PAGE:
Workman claims that the abuse of corpse and murder were not part of the same criminal episode. There is no case law interpreting the definition of criminal episode in the corpus delicti context, but a recent Court of Appeals decision explained the meaning of criminal episode in the sentencing context. See Flynn v. State, 702 N.E.2d 741, 749 (Ind. Ct. App. 1998). [E]pisode means an occurrence or connected series of occurrences and developments which may be viewed as distinctive and apart although part of a larger or more comprehensive series. Id. (quoting Tedlock v. State, 656 N.E.2d 273, 276 (Ind. Ct. App. 1995)). Indiana Code § 35-50-1-2(b) defines an episode of criminal conduct as a connected series of offenses that are closely related in time, place, and circumstance. We are not convinced that a separation of several hours ends the criminal episode when the defendant is still in the house with the victim's body and is attempting to cover up the crime by calling
co-workers and friends to tell them the victim is sick. The trial court did not err by admitting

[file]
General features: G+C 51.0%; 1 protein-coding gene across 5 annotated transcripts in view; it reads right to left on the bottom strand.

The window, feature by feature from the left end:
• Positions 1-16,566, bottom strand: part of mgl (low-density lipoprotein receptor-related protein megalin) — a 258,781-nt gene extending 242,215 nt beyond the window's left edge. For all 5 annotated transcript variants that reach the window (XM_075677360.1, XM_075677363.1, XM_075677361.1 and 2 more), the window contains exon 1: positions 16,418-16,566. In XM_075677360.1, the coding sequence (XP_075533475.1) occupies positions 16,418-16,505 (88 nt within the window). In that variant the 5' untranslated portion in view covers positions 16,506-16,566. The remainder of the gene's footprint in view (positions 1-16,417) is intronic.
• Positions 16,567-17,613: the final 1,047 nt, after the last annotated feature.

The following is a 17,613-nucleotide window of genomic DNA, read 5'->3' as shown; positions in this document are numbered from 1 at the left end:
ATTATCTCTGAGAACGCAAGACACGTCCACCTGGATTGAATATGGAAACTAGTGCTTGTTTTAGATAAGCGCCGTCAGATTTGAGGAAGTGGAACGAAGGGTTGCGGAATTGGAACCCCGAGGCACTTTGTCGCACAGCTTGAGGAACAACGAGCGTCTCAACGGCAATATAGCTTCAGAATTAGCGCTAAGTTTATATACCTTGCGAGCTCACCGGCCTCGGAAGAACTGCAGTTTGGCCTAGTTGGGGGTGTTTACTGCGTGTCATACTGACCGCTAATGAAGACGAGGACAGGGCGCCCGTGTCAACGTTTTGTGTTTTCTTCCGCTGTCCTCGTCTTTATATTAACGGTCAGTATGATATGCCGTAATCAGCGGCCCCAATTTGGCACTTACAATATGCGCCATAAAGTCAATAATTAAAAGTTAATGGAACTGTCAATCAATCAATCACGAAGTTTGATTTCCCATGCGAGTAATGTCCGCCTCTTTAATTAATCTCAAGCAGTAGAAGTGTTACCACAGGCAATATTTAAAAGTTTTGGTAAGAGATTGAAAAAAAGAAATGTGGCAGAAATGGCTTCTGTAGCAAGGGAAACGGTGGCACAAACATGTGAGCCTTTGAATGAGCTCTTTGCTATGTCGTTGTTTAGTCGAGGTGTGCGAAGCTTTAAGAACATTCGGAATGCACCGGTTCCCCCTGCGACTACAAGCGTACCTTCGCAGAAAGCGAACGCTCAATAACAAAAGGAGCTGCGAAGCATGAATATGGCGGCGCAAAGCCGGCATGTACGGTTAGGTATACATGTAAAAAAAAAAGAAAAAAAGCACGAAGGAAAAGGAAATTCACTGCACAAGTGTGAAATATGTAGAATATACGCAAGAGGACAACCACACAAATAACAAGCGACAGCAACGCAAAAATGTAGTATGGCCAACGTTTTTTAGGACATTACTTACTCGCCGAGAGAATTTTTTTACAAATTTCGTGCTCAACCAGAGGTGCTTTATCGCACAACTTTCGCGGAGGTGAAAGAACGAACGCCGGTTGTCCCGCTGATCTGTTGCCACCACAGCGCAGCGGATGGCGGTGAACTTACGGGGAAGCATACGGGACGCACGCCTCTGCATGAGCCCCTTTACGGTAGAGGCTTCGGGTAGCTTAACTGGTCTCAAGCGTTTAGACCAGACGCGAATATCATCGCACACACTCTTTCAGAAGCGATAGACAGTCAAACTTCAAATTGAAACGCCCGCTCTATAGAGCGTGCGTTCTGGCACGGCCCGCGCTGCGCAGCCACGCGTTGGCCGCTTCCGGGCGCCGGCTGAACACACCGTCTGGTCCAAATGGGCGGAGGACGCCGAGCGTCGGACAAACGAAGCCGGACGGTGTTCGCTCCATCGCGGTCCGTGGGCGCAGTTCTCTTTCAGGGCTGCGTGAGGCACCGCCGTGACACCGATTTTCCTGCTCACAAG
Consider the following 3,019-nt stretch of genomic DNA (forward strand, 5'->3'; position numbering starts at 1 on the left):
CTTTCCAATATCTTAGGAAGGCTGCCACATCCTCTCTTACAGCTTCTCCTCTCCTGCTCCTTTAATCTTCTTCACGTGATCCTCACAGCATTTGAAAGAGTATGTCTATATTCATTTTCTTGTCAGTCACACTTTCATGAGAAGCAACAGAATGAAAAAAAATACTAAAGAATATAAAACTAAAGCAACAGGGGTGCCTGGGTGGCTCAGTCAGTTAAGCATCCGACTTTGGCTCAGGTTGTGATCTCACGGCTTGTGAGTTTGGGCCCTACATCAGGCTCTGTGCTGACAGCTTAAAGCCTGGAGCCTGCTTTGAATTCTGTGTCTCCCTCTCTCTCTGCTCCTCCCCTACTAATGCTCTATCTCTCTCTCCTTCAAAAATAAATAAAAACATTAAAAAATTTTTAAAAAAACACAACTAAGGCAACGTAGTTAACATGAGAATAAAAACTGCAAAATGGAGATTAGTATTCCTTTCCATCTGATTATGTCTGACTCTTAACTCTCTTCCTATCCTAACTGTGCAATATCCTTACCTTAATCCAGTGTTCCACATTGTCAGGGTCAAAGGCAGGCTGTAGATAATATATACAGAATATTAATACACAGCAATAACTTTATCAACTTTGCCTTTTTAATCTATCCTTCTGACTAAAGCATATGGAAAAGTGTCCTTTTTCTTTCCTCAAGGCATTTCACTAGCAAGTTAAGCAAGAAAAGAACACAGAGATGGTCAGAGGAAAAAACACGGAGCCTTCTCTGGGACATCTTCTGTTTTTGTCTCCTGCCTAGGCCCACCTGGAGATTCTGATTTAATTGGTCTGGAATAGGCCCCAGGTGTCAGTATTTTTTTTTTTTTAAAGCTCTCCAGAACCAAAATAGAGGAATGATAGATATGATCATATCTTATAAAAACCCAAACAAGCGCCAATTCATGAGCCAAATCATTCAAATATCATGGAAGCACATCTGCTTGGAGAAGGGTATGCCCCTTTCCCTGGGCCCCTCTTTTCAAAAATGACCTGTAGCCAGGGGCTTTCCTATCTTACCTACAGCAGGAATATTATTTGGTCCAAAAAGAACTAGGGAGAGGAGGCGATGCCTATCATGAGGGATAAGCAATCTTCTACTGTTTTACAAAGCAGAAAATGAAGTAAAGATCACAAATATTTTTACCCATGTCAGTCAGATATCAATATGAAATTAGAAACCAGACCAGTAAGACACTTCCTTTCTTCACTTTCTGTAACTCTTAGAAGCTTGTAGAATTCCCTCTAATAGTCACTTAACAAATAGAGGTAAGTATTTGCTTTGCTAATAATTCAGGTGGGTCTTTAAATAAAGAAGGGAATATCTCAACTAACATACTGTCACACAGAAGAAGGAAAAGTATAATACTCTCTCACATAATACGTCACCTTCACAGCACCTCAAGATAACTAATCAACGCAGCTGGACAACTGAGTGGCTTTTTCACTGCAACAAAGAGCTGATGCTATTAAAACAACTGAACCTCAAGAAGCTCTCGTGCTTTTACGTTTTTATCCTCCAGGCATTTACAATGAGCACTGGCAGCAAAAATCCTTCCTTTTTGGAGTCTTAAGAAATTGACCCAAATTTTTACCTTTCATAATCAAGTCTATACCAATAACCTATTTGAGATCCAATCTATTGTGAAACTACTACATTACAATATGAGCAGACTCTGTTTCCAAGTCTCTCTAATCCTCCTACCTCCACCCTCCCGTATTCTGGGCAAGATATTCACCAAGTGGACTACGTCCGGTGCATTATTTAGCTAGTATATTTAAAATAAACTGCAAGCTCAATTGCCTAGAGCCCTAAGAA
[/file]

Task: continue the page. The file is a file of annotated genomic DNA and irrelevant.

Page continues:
evidence of Workman's confession regarding the abuse of corpse charge.
the enhancement of a sentence for one felony due to the facts and circumstances surrounding
the felony. Cf. Poore v. State, 685 N.E.2d 36, 39 & n.3 (Ind. 1997) (act of enhancing a
sentence based on habitual offender finding does not constitute double jeopardy).
Furthermore, the enhancement is proper as a matter of sentencing law. Decisions to enhance presumptive sentences are within the discretion of the trial court and will be reversed only for an abuse of that discretion. See Brown v. State, 698 N.E.2d 779, 781, 783 (Ind. 1998). Even a single aggravating circumstance may be sufficient to sustain an enhanced sentence. Sauerheber v. State, 698 N.E.2d 796, 806 (Ind. 1998) (citing Brown v. State, 667 N.E.2d 1115, 1117 (Ind. 1996)). The nature and circumstances of a crime is a proper aggravator. See Thacker v. State, 709 N.E.2d 3, 10 (Ind. 1999).
During sentencing the trial court listed as aggravators Workman's prior criminal history, the nature and circumstances of the crime including the abuse of corpse and killing Lesia in front of her young child, and Workman's character as shown by his lies to Lesia's co-workers and the police. Workman's prior criminal history is a statutory aggravating circumstance. See Ind. Code § 35-38-1-7.1(b)(2) (1998). The nature and circumstances of the crime including killing a mother in front of her child, abusing the body of the deceased, and killing the cat, is a proper aggravator. Because the trial court found three aggravating circumstances, one of which was statutory, and only one factor may be sufficient to support an enhanced sentence, the enhancement was not error.
SHEPARD, C.J., and DICKSON, SULLIVAN, and SELBY, JJ., concur.